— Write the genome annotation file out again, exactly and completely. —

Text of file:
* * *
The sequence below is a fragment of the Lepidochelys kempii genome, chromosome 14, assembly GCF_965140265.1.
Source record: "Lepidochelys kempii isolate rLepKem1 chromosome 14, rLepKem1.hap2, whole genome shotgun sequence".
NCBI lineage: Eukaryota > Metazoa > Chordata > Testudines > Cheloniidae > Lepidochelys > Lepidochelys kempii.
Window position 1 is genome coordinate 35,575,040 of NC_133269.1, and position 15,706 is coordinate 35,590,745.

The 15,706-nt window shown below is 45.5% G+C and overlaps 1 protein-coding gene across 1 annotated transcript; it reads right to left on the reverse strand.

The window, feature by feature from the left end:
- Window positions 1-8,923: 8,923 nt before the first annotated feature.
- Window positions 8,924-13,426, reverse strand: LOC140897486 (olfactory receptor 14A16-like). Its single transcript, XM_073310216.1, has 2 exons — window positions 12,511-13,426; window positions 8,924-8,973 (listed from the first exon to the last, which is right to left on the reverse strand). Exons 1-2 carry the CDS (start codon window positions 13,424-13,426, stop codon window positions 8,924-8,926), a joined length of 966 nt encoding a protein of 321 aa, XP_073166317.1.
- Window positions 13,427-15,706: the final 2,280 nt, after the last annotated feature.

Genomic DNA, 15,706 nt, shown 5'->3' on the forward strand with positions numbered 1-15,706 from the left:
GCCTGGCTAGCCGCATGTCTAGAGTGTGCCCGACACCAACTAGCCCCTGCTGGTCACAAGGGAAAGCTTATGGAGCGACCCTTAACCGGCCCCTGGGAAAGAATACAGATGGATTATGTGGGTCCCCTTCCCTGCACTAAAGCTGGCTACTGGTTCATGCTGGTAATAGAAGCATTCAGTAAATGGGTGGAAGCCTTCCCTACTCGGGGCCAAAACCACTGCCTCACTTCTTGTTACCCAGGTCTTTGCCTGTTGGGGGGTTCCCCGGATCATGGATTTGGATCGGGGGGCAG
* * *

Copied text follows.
The sequence below is a fragment of the Lepidochelys kempii genome, chromosome 14, assembly GCF_965140265.1.
Source record: "Lepidochelys kempii isolate rLepKem1 chromosome 14, rLepKem1.hap2, whole genome shotgun sequence".
NCBI lineage: Eukaryota > Metazoa > Chordata > Testudines > Cheloniidae > Lepidochelys > Lepidochelys kempii.
Window position 1 is genome coordinate 35,575,040 of NC_133269.1, and position 15,706 is coordinate 35,590,745.

The 15,706-nt window shown below is 45.5% G+C and overlaps 1 protein-coding gene across 1 annotated transcript; it reads right to left on the reverse strand.

The window, feature by feature from the left end:
- Window positions 1-8,923: 8,923 nt before the first annotated feature.
- Window positions 8,924-13,426, reverse strand: LOC140897486 (olfactory receptor 14A16-like). Its single transcript, XM_073310216.1, has 2 exons — window positions 12,511-13,426; window positions 8,924-8,973 (listed from the first exon to the last, which is right to left on the reverse strand). Exons 1-2 carry the CDS (start codon window positions 13,424-13,426, stop codon window positions 8,924-8,926), a joined length of 966 nt encoding a protein of 321 aa, XP_073166317.1.
- Window positions 13,427-15,706: the final 2,280 nt, after the last annotated feature.

Genomic DNA, 15,706 nt, shown 5'->3' on the forward strand with positions numbered 1-15,706 from the left:
GCCTGGCTAGCCGCATGTCTAGAGTGTGCCCGACACCAACTAGCCCCTGCTGGTCACAAGGGAAAGCTTATGGAGCGACCCTTAACCGGCCCCTGGGAAAGAATACAGATGGATTATGTGGGTCCCCTTCCCTGCACTAAAGCTGGCTACTGGTTCATGCTGGTAATAGAAGCATTCAGTAAATGGGTGGAAGCCTTCCCTACTCGGGGCCAAAACCACTGCCTCACTTCTTGTTACCCAGGTCTTTGCCTGTTGGGGGGTTCCCCGGATCATGGATTTGGATCGGGGGGCAG